While blogs and web pages are key components of your SMB digital marketing strategy, content marketing also includes other forms of digital content like:


  • Podcasts
  • Videos
  • Ebooks
  • Webinars
  • Templates
  • Infographics
  • White papers


If you’re a solo marketer or working with a small team, you can’t focus on the entire list. Content marketing is labor-intensive and you can spread yourself (or your team) too thin very quickly if you overcommit.


Content tactics for SMB marketing:


  • Metrics: Always track leads and sales generated from each content marketing initiative. Use a good analytics tool to measure these statistics for everything you publish. If your podcast has ten subscribers, sends no traffic to your site and takes five hours to produce, it’s time for a change.
  • Authoritative Content: SMBs must work hard to stand out. Determine your niche with as much specificity as you can, and pair it with search terms. Produce content around your strengths and in the format your customers prefer – while most content marketing focuses on articles, video content is gaining popularity.
  • Include Images: Research suggests that articles accompanied by relevant images generate up to 94% more traffic than articles without. It’s increasingly uncommon to consume online content with no connected images. Infographics boost traffic and retention even more.


4. Send Regular Emails

Building a committed email list is one of the best content strategy investments a small business can make. According to one study, email marketing generated a 15.11% conversion rate in 2020, which is considered quite high.


Email tactics for SMB marketing:


  • Subject Line: The quality of your subject line directly impacts your open rate. Most email marketing platforms provide functionality to test multiple subject lines. This enables you to run A/B or split tests with each send. In this simple example below, you can see 2 different subject line variations have been tested which resulted in very different results:

Email subject split testing


If you have a large email subscription base, you can test subject lines on the first 10 or 20% of sends. Then send the "winning" subject line to the rest of the base. In any case, you can progressively learn more about what subject lines are of most interest to your subscribers as you send more emails.


  • Always add Value: Marketers love email because it's a free channel but you should not take advantage of this. With every email you send to customers, always ask yourself: "am I adding value?". Spammy, self-serving emails end up getting ignored, or even worse, marked as spam or unsubscribed.
  • Call to Action (CTA): With each email you send, consider what your main CTA is. Are you sending more of a newsletter with lots of headlines to get people clicking through? Are you sending an offer? If so, is there a clear button or link to claim? Think about your desired action and make sure your email body is optimized to encourage the action.

5. Use Social Media Channels

48% of the global population uses social media. The goal is to get your small business’s posts in front of potential customers. To be effective, social media marketing for small businesses needs to be:


  • Accurate
  • Responsive
  • Engaging


Managing social media takes time. The best tactic for most small businesses is to focus your efforts on a couple of main channels – ideally the ones where your audience is active.


Social media tactics for SMB marketing:


  • Use a social media scheduler: Creating and uploading your social posts once a week is far less time-consuming than trying to post constantly. It also allows you to post at strategic times when your targeted audience is most active. Facebook's Creator Studio provides a free scheduling tool for Facebook and Instagram - ideal for small businesses.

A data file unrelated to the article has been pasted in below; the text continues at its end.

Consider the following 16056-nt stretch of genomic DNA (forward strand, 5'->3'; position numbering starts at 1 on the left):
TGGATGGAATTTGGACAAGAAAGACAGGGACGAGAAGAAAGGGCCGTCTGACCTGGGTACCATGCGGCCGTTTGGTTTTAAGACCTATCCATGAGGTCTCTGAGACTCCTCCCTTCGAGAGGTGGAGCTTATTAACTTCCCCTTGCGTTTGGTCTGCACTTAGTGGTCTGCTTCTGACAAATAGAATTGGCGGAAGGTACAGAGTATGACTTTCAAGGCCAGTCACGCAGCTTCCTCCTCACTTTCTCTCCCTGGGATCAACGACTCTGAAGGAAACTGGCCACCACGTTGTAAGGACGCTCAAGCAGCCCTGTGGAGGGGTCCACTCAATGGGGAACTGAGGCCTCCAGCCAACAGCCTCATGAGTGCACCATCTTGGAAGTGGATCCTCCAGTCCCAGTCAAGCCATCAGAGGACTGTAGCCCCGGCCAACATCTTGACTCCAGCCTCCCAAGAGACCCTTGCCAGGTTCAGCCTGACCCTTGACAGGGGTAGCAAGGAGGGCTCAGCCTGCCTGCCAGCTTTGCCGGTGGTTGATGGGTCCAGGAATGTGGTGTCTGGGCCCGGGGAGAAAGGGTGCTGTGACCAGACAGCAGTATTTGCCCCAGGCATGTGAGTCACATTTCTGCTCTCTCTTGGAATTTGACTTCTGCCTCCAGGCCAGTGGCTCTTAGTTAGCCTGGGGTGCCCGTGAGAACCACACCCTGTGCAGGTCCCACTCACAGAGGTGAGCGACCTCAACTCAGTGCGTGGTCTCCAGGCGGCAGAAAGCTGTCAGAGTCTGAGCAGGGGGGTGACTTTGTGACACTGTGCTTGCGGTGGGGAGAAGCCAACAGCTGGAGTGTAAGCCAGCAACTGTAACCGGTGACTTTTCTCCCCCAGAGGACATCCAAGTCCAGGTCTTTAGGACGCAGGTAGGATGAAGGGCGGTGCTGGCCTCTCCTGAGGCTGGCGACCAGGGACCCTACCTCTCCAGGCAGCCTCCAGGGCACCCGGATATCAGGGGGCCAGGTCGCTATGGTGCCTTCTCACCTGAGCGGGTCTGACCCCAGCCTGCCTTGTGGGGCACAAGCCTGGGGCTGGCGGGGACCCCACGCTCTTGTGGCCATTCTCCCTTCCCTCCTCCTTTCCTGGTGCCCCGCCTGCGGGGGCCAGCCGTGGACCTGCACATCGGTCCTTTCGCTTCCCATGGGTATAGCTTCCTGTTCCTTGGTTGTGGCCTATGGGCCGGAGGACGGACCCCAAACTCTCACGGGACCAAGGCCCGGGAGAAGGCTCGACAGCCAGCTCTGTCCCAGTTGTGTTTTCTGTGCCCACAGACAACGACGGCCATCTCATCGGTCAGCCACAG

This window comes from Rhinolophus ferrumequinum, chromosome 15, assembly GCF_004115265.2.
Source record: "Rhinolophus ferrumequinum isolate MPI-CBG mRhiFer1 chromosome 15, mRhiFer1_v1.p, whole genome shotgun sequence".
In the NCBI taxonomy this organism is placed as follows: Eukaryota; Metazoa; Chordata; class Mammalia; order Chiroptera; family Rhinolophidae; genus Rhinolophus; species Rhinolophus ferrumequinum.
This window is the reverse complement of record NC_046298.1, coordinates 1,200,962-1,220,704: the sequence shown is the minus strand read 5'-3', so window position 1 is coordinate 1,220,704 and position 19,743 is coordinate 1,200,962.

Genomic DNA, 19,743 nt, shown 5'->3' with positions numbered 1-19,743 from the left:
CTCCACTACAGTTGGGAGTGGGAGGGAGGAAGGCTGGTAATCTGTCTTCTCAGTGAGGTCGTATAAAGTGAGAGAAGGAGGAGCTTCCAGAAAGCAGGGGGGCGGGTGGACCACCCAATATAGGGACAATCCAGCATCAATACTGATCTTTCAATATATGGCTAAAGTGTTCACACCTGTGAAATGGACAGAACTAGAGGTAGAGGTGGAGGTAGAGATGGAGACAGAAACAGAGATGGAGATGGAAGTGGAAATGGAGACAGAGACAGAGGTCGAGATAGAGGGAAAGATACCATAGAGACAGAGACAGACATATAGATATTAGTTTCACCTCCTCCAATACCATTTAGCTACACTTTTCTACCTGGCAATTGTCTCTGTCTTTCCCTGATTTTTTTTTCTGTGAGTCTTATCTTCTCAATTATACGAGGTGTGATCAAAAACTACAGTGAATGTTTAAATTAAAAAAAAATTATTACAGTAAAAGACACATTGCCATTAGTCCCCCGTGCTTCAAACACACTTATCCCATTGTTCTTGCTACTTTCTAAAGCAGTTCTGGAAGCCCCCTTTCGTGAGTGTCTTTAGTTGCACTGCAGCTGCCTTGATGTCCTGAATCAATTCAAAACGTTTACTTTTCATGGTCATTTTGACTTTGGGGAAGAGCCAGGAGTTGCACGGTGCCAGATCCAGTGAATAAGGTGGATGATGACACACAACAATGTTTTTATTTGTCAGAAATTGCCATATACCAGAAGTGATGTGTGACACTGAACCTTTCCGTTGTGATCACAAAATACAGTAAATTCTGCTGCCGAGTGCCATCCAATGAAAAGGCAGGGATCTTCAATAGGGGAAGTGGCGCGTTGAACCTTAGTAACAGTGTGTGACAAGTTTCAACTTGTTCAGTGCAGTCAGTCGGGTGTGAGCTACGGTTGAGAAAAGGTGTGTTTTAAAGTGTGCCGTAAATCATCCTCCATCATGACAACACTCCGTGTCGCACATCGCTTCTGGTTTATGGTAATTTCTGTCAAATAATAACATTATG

Creator Studio


  • Conduct audience research: Monitor your existing analytics tools – like Google Analytics or Facebook Insights – to determine your customer base’s demographic makeup, interests, and pain points. Researching competitors can give a new business similar information. Then, use this information to double down on your audience’s favorite platforms and content.
  • Be consistent: Your social channels should be regularly featuring posts highlighting sales, themed posts in line with relevant events, and even customer-submitted images of people enjoying your products/services. Social media is designed to be social, so don’t let your channels feel like a stale, outdated landing page.


As a small business, you should streamline your marketing strategy whenever possible. Multi-channel marketing or its cousin, connected marketing, can be a great way to cut down on effort and time.


These tactics are great for single-person or small team marketers, because they focus on executing a campaign across multiple channels. If successful, they also unify the experience for the customer


Small business owners wear many hats: a recent study showed that 66% of small business owners managed three or more areas like marketing, finance, IT, or product development. In a large company, these would all be separate departments with dozens or even hundreds of employees.


Planning can help lighten the load. Try one of these tips if you are personally responsible for your SMB marketing:


  • Use a content calendar
  • Use a content management system
  • Plan marketing campaigns several months in advance
  • Break down marketing tasks into component parts so they can be delegated
  • Use a social media scheduler


Other Types of SMB Marketing Strategies


Most marketing strategies for small and mid-sized businesses boil down to SEO, Content, Social, and Google My Business, which we covered above.


Other options to explore include:


  • Paid search: running ads on Google's search results page with Google Ads
  • Influencer marketing: finding and working with influencers and/or creators to reach your target audience
  • Partnerships & collabs: partnering with other complimentary businesses to cross-promote products/services
  • Local events: organizing local events, networking nights and meetups relevant to your industry


Whichever strategies you choose to focus on, paying attention to your small business marketing tactics is the smart way to boost search traffic, drive sales, and ultimately grow your business. What tactics do you like to use? Let us know on Twitter @seoptimer!